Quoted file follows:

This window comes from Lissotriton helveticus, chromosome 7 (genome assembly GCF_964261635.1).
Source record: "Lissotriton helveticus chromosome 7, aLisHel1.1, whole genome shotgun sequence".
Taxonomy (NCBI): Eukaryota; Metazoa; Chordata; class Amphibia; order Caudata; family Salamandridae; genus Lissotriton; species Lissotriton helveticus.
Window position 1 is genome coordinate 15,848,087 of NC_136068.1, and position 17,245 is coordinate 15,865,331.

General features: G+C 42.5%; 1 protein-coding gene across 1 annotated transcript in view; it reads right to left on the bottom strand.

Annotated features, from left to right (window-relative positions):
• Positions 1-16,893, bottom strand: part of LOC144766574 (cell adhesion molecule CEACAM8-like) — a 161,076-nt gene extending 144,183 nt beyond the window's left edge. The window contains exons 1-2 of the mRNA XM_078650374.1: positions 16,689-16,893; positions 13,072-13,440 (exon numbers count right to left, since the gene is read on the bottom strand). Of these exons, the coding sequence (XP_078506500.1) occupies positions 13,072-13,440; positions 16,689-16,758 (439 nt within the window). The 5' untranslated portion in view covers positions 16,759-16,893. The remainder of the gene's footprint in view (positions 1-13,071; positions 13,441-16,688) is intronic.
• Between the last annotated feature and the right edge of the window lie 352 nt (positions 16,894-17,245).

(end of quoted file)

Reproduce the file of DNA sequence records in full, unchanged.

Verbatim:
This window comes from Lissotriton helveticus, chromosome 7 (genome assembly GCF_964261635.1).
Source record: "Lissotriton helveticus chromosome 7, aLisHel1.1, whole genome shotgun sequence".
Taxonomy (NCBI): Eukaryota; Metazoa; Chordata; class Amphibia; order Caudata; family Salamandridae; genus Lissotriton; species Lissotriton helveticus.
Window position 1 is genome coordinate 15,848,087 of NC_136068.1, and position 17,245 is coordinate 15,865,331.

General features: G+C 42.5%; 1 protein-coding gene across 1 annotated transcript in view; it reads right to left on the bottom strand.

Annotated features, from left to right (window-relative positions):
• Positions 1-16,893, bottom strand: part of LOC144766574 (cell adhesion molecule CEACAM8-like) — a 161,076-nt gene extending 144,183 nt beyond the window's left edge. The window contains exons 1-2 of the mRNA XM_078650374.1: positions 16,689-16,893; positions 13,072-13,440 (exon numbers count right to left, since the gene is read on the bottom strand). Of these exons, the coding sequence (XP_078506500.1) occupies positions 13,072-13,440; positions 16,689-16,758 (439 nt within the window). The 5' untranslated portion in view covers positions 16,759-16,893. The remainder of the gene's footprint in view (positions 1-13,071; positions 13,441-16,688) is intronic.
• Between the last annotated feature and the right edge of the window lie 352 nt (positions 16,894-17,245).